pers (for example, http://2016.splash-
allowed authors to either anonymize
artifacts (such as source code) or to sub-
mit non-anonymized versions to the PC
chair, who distributed to reviewers when
appropriate, on demand. The PC chair
reported this presented only a trivial ad-
ditional administrative burden.
The primary source of additional
administration in double-blind review
is conflict of interest management.
This task is simplified by conference
management software that straightforwardly allows authors and reviewers
to declare conflicts based on names
and affiliations, and chairs to quickly
cross-check declared conflicts. ASE PC
chairs worked with the CyberChairPro
maintainer to support this task. Neither ASE nor OOPSLA observed unanticipated conflicts discovered when
author identities were revealed. The
PLDI PC chair managed conflicts of interest more creatively, creating a script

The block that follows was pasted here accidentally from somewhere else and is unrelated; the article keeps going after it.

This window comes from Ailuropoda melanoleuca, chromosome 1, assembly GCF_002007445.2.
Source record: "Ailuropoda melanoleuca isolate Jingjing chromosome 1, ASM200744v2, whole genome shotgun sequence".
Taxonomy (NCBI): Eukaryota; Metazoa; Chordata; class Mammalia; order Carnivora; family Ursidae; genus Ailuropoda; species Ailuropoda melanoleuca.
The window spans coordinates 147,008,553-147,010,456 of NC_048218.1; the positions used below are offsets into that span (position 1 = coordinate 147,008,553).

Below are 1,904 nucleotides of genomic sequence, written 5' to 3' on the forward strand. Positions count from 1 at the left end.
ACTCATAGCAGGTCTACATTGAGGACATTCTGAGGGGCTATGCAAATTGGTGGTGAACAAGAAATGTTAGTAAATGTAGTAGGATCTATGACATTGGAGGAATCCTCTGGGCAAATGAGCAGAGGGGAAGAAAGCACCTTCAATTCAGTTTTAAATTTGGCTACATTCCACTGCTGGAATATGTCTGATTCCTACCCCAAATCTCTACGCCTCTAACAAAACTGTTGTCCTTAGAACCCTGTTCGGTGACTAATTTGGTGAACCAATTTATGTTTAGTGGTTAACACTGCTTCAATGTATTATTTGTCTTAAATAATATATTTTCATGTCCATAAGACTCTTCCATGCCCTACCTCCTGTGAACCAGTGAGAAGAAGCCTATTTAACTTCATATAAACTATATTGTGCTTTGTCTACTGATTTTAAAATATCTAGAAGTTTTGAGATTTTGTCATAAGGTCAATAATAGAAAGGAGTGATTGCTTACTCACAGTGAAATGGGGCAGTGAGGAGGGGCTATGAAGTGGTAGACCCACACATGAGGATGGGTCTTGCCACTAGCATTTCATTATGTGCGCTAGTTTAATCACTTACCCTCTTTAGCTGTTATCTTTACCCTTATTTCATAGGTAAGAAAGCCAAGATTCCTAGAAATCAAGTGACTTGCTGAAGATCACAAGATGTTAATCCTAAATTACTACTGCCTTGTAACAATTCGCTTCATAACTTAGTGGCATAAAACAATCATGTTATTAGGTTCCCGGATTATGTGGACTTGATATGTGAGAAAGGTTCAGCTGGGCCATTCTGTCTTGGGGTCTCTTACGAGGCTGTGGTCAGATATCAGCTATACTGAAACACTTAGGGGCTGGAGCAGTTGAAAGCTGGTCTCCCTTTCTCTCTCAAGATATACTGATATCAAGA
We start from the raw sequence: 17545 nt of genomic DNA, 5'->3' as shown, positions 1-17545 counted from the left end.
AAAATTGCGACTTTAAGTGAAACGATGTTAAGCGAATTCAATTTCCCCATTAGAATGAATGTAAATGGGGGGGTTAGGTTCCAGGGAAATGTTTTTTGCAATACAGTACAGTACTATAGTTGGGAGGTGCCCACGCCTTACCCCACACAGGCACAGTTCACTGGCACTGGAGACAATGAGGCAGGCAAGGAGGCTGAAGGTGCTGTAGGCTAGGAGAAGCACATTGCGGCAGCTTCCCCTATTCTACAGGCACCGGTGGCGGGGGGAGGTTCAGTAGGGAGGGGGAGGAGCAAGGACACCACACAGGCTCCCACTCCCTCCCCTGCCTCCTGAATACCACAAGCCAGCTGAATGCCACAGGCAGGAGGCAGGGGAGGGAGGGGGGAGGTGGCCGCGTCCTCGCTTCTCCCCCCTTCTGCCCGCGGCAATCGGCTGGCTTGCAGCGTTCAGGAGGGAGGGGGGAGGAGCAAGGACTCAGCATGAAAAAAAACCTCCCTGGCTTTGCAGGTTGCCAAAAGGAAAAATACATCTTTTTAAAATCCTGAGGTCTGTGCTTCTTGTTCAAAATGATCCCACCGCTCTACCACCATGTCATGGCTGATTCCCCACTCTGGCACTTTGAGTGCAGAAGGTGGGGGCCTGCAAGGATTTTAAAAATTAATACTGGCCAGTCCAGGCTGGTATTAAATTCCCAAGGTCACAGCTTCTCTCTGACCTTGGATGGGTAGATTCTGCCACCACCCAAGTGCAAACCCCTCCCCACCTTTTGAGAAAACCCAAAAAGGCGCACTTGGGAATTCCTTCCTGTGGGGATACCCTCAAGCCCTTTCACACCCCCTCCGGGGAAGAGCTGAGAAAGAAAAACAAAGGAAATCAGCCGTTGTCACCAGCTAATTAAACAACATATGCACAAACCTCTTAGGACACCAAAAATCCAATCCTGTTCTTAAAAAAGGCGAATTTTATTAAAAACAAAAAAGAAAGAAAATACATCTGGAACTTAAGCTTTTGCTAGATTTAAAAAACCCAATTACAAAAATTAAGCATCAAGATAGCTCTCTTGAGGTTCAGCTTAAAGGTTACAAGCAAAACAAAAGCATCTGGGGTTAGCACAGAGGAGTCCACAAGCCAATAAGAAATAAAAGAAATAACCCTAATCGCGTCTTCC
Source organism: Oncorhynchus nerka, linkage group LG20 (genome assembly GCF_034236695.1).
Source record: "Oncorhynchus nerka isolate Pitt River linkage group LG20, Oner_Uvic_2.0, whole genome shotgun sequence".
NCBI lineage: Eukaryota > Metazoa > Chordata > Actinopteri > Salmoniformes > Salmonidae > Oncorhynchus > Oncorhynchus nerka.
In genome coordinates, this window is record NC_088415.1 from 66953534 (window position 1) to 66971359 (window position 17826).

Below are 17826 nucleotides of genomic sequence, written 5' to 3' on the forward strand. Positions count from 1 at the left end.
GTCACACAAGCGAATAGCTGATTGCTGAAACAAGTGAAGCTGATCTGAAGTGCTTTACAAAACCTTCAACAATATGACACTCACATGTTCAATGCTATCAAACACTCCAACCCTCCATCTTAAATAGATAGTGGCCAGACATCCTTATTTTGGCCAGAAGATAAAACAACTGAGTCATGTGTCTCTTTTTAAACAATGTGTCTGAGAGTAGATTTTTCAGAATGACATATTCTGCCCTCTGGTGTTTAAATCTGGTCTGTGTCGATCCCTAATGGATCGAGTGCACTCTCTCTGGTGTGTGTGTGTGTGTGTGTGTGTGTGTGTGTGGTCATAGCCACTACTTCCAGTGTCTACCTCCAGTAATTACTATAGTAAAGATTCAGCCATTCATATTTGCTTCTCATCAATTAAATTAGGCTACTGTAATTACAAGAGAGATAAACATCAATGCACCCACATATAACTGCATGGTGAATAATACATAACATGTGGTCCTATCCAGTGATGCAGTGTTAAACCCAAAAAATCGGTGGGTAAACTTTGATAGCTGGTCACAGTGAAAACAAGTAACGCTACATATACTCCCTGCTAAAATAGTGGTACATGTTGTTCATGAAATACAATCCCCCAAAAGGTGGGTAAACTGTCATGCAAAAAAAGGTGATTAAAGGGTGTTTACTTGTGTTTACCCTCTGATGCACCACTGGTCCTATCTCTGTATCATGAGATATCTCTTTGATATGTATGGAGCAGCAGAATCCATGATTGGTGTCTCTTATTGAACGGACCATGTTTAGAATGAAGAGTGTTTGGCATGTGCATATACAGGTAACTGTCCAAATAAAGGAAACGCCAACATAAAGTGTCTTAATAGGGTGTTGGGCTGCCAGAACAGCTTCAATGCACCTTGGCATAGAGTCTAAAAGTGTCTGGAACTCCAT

that validated author-declared conflicts by emailing PC members lists of
potentially conflicted authors mixed
with a random selection of other authors, and asking the PC member to
identify conflicts. The PC chair examined asymmetrically declared conflicts
and contacted authors regarding their
reasoning. This identified erroneous
conflicts in rare instances. None of the
PC chairs found identifying conflicts
overly burdensome. The PLDI PC chair
reiterated that the burden of full double-blind reviewing is well worth maintaining the process integrity throughout the entire process, and for future
Data from ASE 2016, OOPSLA 2016, and
PLDI 2016 suggest that, while anonymization is imperfect, it is fairly effective. The PC chairs of all three confer-
All PC chairs were
of continuing to use
in the future.